Tip 11: Cards

We all love a Christmas card but what happens after the holiday season? Some elaborately decorated cards that use ribbon and glitter etc may not be easy to recycle. Luckily Recycle Now allows people to recycle their cards throughout January at participating retailers. With an average of 17 cards in the UK for every man, woman and child, that’s a lot of trees saved!

Tip 12: Turn the thermostat down

Turning down the thermostat by only 1C saves carbon and money; it’s a good excuse to resurrect the themed Christmas jumper. Also consider turning the radiator in the kitchen right down as it’s probably not going to need any additional heat!

Have a very Merry Christmas!

While it’s important to consider environmental sustainability in our life choices, it’s also important to make sure you have fun over the festive period. It’s been a difficult year so from everyone at United Gas & Power, we wish you all a happy holiday and all the best for 2021!

See how your business could become more sustainable for 2021, contact us today by clicking here.

Plastic particles in water are drop in the ocean

A recent study suggesting plastic bottles leak harmful particles into water doesn’t take into account the high number of other particles consumed by people on a daily basis.

That’s according to Steve Thomas, Head of Applied Science at Cambridge Consultants, who said he was surprised the number of particles found in the bottled water by the researchers was so low.

As a chemist who has often worked in laboratories, Mr Thomas said he had spent years trying to keep things clean from microscopic particles – he said it is very hard to keep them from contaminating things, even in sterile environments.

He added mechanical actions such as the moving parts of coffee machines, knives grinding into plastic chopping boards, walking on polypropylene carpets and even using a plastic toothbrush generate particles that enter our bodies when swallowed or inhaled.

He said drinking water directly out of the bottle is likely to result in ingesting fewer particles than through taking a glass out of the cupboard, filling it from the tap and then drinking it slowly while walking around the office.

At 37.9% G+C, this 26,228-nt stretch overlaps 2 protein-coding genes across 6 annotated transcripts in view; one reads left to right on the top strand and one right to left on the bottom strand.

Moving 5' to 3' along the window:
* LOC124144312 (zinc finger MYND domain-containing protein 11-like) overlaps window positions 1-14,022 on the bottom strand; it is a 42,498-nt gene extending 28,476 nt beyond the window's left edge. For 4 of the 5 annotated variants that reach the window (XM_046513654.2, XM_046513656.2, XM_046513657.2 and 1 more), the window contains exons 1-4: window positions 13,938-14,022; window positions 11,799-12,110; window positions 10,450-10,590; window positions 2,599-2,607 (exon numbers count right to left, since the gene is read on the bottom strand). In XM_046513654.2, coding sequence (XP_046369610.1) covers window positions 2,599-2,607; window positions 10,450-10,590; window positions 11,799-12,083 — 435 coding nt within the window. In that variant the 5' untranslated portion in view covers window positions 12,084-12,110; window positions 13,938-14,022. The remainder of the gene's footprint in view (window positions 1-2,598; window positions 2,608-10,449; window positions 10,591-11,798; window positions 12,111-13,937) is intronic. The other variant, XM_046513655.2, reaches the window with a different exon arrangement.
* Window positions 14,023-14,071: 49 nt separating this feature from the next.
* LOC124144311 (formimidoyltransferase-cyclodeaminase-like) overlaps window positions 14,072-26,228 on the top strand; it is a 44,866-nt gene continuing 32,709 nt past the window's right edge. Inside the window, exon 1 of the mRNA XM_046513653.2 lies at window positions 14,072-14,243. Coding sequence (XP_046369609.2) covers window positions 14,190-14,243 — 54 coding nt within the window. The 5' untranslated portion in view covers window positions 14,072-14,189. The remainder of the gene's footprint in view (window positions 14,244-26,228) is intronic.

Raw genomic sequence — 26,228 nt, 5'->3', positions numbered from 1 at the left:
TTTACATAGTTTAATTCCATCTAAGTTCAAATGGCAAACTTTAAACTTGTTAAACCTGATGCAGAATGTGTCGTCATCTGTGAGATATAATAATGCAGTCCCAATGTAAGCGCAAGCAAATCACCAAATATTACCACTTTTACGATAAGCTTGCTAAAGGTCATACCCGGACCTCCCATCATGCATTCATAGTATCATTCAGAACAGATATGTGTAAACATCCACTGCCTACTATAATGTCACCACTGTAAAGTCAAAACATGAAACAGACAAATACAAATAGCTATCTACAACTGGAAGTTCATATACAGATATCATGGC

Mr Thomas said: “The amount of plastic that mankind is distributing in the environment is bad – no question! And we need to replace as much as possible of it with materials that will break down and return their matter to the natural consumption cycles.

“But at the same time, we need to be practical about what we are ingesting and bear in mind that, unless we get our food processed in the same kind of factory that our super-fast computer processors are made in, we are going to be ingesting thousands of particles of plastic, ceramic, metal and each other.”

Originally published at energylivenews.com

New £10m recycling facility turns glass into insulation

Companies hope new St Helens facility will provide template for further circular economy initiatives

The UK’s circular economy received a major boost late last week as waste management giant Veolia and energy efficiency specialist Knauf Insulation jointly opened a major new glass recycling facility in St Helens.

The companies said the site represented a “world-first facility” that uses cutting-edge technology to “separate glass at a micro-level with exceptional accuracy, delivering an ultra-pure glass cullet”.

The facility has the capacity to process over 60,000 tonnes of used glass bottles and jars – equivalent to over 350 million bottles a year – and turn it into recyclate material or cullet that can be used by Knauf to make insulation panels.

The facility is the result of a £10m investment and is backed by a 10 year commitment from Knauf Insulation that will secure glass supplies for its manufacturing plant. The company said the move would curb its use of virgin minerals and maximise its use of recyclate, while the proximity of the new facility would save approximately 375,000 miles of road journeys.

John Sinfield, managing director at Knauf Insulation Northern Europe, said the recycled material would help deliver insulation solutions that themselves “play a key role in helping reduce carbon emissions and benefit the environment”.

“We have been using recycled glass in our manufacturing process for some time already,” he said. “As well as securing our glass supply, the quality and consistency that we are getting now from the new facility will enable us to increase further the percentage of glass cullet we use in the manufacture of our Glass Mineral Wool insulation solutions, taking us one step further in our sustainability journey. This is also a real boost for the circular economy and the fact we have delivered this in partnership with Veolia demonstrates what can be achieved when two leaders in their respective fields work together to achieve mutual goals.”

His comments were echoed by Estelle Brachlianoff, senior executive vice-president at Veolia UK & Ireland, who said the project represented a “£10m investment in the UK green economy which is good for jobs, good for the community and good for the planet”.

“We want to see this first-of-its kind partnership pave the way for others; where waste is seen as an indispensable commodity and given a completely new lease of life,” she added. “It would be fantastic to see more key industry players follow Knauf Insulation and incorporate circular economy thinking into production.”

Originally published at businessgreen.com